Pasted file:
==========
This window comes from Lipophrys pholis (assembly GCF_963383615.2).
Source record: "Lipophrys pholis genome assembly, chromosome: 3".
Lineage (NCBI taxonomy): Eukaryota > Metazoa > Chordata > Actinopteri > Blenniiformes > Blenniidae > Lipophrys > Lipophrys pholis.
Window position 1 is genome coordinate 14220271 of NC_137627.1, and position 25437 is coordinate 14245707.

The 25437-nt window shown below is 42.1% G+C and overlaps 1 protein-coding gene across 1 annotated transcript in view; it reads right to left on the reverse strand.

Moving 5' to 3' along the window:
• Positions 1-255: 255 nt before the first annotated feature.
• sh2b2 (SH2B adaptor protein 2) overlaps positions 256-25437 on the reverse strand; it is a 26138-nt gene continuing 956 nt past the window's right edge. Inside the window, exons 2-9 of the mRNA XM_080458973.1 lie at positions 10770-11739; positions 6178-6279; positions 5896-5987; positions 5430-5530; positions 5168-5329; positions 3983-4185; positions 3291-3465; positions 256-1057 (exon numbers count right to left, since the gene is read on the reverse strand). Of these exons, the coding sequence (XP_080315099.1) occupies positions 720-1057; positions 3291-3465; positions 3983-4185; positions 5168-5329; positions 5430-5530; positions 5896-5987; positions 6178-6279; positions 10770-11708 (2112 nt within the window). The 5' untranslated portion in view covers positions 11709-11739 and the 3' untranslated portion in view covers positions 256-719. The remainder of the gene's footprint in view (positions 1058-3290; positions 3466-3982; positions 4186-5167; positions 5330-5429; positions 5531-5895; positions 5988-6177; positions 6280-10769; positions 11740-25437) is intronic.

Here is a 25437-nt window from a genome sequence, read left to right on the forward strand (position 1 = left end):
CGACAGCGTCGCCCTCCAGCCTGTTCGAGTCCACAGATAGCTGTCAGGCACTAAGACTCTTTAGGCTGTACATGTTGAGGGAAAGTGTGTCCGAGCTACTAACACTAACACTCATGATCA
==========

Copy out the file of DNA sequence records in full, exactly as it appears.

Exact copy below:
This window comes from Lipophrys pholis (assembly GCF_963383615.2).
Source record: "Lipophrys pholis genome assembly, chromosome: 3".
Lineage (NCBI taxonomy): Eukaryota > Metazoa > Chordata > Actinopteri > Blenniiformes > Blenniidae > Lipophrys > Lipophrys pholis.
Window position 1 is genome coordinate 14220271 of NC_137627.1, and position 25437 is coordinate 14245707.

The 25437-nt window shown below is 42.1% G+C and overlaps 1 protein-coding gene across 1 annotated transcript in view; it reads right to left on the reverse strand.

Moving 5' to 3' along the window:
• Positions 1-255: 255 nt before the first annotated feature.
• sh2b2 (SH2B adaptor protein 2) overlaps positions 256-25437 on the reverse strand; it is a 26138-nt gene continuing 956 nt past the window's right edge. Inside the window, exons 2-9 of the mRNA XM_080458973.1 lie at positions 10770-11739; positions 6178-6279; positions 5896-5987; positions 5430-5530; positions 5168-5329; positions 3983-4185; positions 3291-3465; positions 256-1057 (exon numbers count right to left, since the gene is read on the reverse strand). Of these exons, the coding sequence (XP_080315099.1) occupies positions 720-1057; positions 3291-3465; positions 3983-4185; positions 5168-5329; positions 5430-5530; positions 5896-5987; positions 6178-6279; positions 10770-11708 (2112 nt within the window). The 5' untranslated portion in view covers positions 11709-11739 and the 3' untranslated portion in view covers positions 256-719. The remainder of the gene's footprint in view (positions 1058-3290; positions 3466-3982; positions 4186-5167; positions 5330-5429; positions 5531-5895; positions 5988-6177; positions 6280-10769; positions 11740-25437) is intronic.

Here is a 25437-nt window from a genome sequence, read left to right on the forward strand (position 1 = left end):
CGACAGCGTCGCCCTCCAGCCTGTTCGAGTCCACAGATAGCTGTCAGGCACTAAGACTCTTTAGGCTGTACATGTTGAGGGAAAGTGTGTCCGAGCTACTAACACTAACACTCATGATCA